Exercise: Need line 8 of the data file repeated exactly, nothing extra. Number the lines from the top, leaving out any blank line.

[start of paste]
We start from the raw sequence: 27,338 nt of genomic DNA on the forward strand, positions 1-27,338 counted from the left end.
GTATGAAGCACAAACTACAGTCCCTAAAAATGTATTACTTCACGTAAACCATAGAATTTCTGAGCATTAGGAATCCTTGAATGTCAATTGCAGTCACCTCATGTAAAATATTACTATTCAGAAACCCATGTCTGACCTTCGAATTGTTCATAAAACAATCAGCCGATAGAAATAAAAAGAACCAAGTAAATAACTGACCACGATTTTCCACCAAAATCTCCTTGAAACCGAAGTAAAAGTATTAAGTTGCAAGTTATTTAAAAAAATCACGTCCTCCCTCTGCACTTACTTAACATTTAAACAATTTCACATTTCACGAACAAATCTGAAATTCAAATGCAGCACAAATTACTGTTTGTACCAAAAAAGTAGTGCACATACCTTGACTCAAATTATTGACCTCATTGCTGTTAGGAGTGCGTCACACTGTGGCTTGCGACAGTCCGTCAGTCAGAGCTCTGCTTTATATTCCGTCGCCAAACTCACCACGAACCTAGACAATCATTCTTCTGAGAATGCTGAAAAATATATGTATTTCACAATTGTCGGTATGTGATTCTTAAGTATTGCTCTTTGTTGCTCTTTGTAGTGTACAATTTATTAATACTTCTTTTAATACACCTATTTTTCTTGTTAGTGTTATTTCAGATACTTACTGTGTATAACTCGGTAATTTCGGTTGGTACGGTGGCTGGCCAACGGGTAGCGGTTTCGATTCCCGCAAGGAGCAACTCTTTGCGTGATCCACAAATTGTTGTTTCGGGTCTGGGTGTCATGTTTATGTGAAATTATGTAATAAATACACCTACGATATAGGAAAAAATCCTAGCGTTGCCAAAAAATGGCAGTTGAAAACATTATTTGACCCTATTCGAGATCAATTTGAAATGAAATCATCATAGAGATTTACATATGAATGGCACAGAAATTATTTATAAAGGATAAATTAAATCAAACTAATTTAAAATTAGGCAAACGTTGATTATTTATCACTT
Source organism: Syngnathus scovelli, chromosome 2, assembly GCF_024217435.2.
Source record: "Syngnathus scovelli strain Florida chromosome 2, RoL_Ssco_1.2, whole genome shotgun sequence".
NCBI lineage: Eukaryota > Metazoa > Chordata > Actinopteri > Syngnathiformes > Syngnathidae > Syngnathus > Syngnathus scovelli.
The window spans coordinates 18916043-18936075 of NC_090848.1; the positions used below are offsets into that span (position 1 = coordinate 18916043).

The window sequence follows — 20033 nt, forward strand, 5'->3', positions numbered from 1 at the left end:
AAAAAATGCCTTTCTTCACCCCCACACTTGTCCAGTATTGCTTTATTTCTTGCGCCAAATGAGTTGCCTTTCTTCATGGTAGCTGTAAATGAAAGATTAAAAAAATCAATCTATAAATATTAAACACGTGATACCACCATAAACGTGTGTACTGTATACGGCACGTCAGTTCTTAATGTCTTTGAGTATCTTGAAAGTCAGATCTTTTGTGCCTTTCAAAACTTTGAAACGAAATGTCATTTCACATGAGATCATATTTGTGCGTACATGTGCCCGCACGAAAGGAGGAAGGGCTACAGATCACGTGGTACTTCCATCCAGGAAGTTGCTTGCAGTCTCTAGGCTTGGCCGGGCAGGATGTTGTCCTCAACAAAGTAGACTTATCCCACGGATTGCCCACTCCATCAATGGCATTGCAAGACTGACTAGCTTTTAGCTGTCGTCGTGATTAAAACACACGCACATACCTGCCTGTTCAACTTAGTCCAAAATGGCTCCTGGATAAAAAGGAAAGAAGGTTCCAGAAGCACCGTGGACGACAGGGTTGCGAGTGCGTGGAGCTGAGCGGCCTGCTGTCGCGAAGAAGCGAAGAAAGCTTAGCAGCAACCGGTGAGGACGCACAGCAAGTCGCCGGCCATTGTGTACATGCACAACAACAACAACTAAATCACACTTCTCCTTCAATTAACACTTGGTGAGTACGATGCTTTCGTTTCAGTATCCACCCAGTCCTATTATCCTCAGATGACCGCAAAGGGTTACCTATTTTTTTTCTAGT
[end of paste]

AAAAAATGCCTTTCTTCACCCCCACACTTGTCCAGTATTGCTTTATTTCTTGCGCCAAATGAGTTGCCTTTCTTCATGGTAGCTGTAAATGAAAGATTAAAAAAATCAATCTATAAATATTAAACACGTGATACCACCATAAACGTGTGTACTGTATACGGCACGTCAGTTCTTAATGTCTTTGAGTATCTTGAAAGTCAGATCTTTTGTGCCTTTCAAAACTTTGAAACGAAATGTCATTTCACATGAGATCATATTTGTGCGTACATGTGCCCGCACGAAAGGAGGAAGGGCTACAGATCACGTGGTACTTCCATCCAGGAAGTTGCTTGCAGTCTCTAGGCTTGGCCGGGCAGGATGTTGTCCTCAACAAAGTAGACTTATCCCACGGATTGCCCACTCCATCAATGGCATTGCAAGACTGACTAGCTTTTAGCTGTCGTCGTGATTAAAACACACGCACATACCTGCCTGTTCAACTTAGTCCAAAATGGCTCCTGGATAAAAAGGAAAGAAGGTTCCAGAAGCACCGTGGACGACAGGGTTGCGAGTGCGTGGAGCTGAGCGGCCTGCTGTCGCGAAGAAGCGAAGAAAGCTTAGCAGCAACCGGTGAGGACGCACAGCAAGTCGCCGGCCATTGTGTACATGCACAACAACAACAACTAAATCACACTTCTCCTTCAATTAACACTTGGTGAGTACGATGCTTTCGTTTCAGTATCCACCCAGTCCTATTATCCTCAGATGACCGCAAAGGGTTACCTATTTTTTTTCTAGT